Lord knows where the truth lies, but my family passed down a rough version of this recipe for generations. I have honed it a bit myself, and at the GO we have “restaurantfied” it down to simply a chicken breast. Here, you will find the perfect home version using a whole chicken. It yields dinner for two with plenty of leftovers or dinner for four if some folks are happy eating just dark meat.

Country Captain
1 ½ cups all purpose flour
2 teaspoons salt
1 teaspoon freshly ground black pepper
1 whole chicken (3 to 4 pounds), rinsed and cut into serving pieces
3 tablespoons vegetable oil
2 tablespoons unsalted butter
1 cup chopped yellow onion
1 cup chopped green bell pepper
½ cupped chopped celery
2 tablespoons yellow curry powder
2 cloves of Garlic, thinly sliced
1 bay leaf
6 cups canned whole peeled tomatoes, crushed with their juices
1 cup chicken stock
1 tablespoon Crystal Hot Sauce
1 tablespoon Worcestershire Sauce
½ tablespoon dark brown sugar
1 teaspoon tomato paste
Few sprigs of fresh thyme, tied into a bundle with kitchen twine
½ cup raisins
1/2 cup sliced toasted almonds

Combine the flour, 1 teaspoon salt and the black pepper in a large shallow dish and stir to blend. Dredge the chicken pieces in the flour mixture, coating evenly. Shake off any excess. Set aside.

Heat the oil and 1 tablespoon butter in a large heavy pot over medium-high heat. Cook the chicken, in batches, until lightly browned, 3 to 4 minutes per side. Transfer the chicken to paper towels to drain; set aside.

Add the remaining tablespoon butter to the saucepan and add the onions, bell peppers, celery, curry powder, garlic and bay leaf. Cook, stirring, until the vegetables are soft, about 5 minutes.

Add the tomatoes, chicken stock, hot sauce, Worcestershire, brown sugar, tomato paste, thyme and the remaining teaspoon salt. Stir to blend, bring to a simmer and then reduce the heat to medium. Add the chicken and cook, stirring occasionally, until very tender but not falling off the bones, about 50 minutes. Add the raisins and cook until plump, about 10 minutes longer. Serve hot over steamed white rice. (At the restaurant we use jasmine rice.) Garnish with the almonds.

Yield: 2 to 4 servings

P.S. If you are happy to find a GO recipe then you will be even happier knowing that I am hard at work on our cookbook, which will hopefully be published in the next six months. As always, stay tuned to our website for updates -- www.ilovetheglassonion.com -- come and get it!

Wednesday, August 11, 2010

Who Is the Woman Behind the Golden Eggs?

Celeste Albers is an iconic figure in the Lowcountry farming community. Her Sea Island Eggs are coveted by Charleston restaurants, and at the Glass Onion we are lucky to serve them.

Cracking one open reveals a yolk as golden as a sunset. They literally make our bearnaise, deviled eggs and desserts. During the heat of summer when the hens simply refuse to lay enough, we enter a time of mourning. We substitute other high quality, farm fresh eggs, but the bearnaise turns a pale yellow more reminiscent of the washed out midday sun than its evening splendor.

So, who is the woman behind the golden eggs? Celeste’s roots lie in the Lowcountry. Her grandfather shrimped in Bulls Bay and ran a country store on Highway 17 near Awendaw. However, her father left farming to earn an accounting degree and wound up working for DuPont in Delaware. She remembers that he hated his job, and he eventually ended up back in Awendaw farming the family land.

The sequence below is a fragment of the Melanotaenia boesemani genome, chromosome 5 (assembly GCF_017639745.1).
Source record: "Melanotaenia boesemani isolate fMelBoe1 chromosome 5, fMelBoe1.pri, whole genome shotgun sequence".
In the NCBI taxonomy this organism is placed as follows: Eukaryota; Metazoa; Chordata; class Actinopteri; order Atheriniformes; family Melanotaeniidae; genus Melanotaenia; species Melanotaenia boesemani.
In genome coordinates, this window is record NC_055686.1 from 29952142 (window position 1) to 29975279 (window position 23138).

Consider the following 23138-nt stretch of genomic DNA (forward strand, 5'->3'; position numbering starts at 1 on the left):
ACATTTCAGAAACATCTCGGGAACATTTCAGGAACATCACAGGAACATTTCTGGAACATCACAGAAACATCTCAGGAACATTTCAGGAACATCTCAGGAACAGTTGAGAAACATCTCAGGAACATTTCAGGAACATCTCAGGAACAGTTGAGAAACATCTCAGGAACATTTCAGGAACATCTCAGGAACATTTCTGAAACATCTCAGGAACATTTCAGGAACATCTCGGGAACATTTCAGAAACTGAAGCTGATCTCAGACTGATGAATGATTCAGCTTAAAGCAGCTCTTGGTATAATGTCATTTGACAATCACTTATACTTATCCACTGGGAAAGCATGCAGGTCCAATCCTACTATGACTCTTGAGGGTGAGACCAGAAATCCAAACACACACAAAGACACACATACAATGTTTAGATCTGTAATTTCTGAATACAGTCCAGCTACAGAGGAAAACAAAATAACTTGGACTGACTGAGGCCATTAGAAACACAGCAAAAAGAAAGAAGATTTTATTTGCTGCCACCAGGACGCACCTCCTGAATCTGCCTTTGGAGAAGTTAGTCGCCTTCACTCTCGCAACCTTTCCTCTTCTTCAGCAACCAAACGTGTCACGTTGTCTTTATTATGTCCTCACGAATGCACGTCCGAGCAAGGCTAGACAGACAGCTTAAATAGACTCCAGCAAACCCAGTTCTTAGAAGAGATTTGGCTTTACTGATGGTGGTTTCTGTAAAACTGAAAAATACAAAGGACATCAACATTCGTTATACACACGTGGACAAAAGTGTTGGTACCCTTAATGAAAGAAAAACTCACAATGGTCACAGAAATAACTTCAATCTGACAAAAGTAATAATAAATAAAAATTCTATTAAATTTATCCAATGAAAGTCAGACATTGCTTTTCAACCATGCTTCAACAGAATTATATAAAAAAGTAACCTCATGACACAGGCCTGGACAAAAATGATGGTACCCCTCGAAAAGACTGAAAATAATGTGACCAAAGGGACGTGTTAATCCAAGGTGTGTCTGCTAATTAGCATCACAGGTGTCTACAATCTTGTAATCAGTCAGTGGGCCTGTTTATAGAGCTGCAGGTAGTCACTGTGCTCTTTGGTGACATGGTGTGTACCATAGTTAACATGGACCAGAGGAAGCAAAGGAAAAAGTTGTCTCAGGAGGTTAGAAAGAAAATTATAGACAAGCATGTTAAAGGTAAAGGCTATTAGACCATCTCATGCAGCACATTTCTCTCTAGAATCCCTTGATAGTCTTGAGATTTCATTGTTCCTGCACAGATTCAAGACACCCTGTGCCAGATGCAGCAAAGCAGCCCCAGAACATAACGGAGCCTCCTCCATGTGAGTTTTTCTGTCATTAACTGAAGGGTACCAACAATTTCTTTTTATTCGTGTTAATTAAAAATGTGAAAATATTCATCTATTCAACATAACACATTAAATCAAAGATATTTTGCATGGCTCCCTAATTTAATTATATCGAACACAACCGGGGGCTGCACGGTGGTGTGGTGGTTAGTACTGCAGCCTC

In 1993 Celeste moved down with her baby daughter Erin and joined him. She began selling their produce at the fledgling Charleston Farmers Market. There she met George Albers who was selling his own produce. Celeste remembers that George used to stop by her booth, buy some of her wild blackberries and chat for a while.

“It was the blackberries that did it,” says Celeste. “George stole me away from my dad, and before you knew it we had one booth instead of two.”

Together, they have navigated the rough terrain of making a living off the land. They have grown vegetables, shrimped and finally raised chickens and cows. None of it has proven easy, especially since they lease rather than own their property -- negating any meager security you might expect a farmer to have. Furthermore, they physically labor every day of the year.

But Celeste maintains that she would rather this than a lifetime of working a job she hates. These days they do seem to have found their niche -- focusing on their egg and raw milk production. And amongst those in the know their product has achieved a cult-like following.

At the Glass Onion we regularly receive phone calls from avid Celeste fans wanting to reserve their eggs and milk, and I truly understand their reverence. Right now, during the egg drought I reserve her eggs for use only in our bread pudding, and with each of the 40 eggs I crack -- I give thanks to Celeste.

Tuesday, August 3, 2010

Memories of Whole Fried Fish

Nothing makes me happier than food memories, and I especially love when diners at the GO share theirs with me. Just last week we ran a whole fried fish for the first time. We were all very excited about the dramatic presentation of this gorgeous, local snapper, and we were especially thrilled when some regulars ordered it for lunch.

After giving them a few minutes, I approached the couple’s table and asked what they thought. They both agreed it was exquisite, and then the gentleman regaled me with the memory this fish elicited. Years ago, they rented a cottage on Long Island overlooking the water. One morning, they witnessed a huge commotion -- a school of blue fish churned the sea. Local fishermen also noticed and came with a seine net. They surrounded the school with the net and hauled in hundreds of fish. The gentleman walked down and asked if he could buy one. “Sure,” replied the fisherman, “One dollar!” The gentleman took the fish back to their cottage, cleaned it and fried it whole for lunch.

His eyes lit up as he told this story, and his wife smiled while listening intently -- two people clearly transported to another time.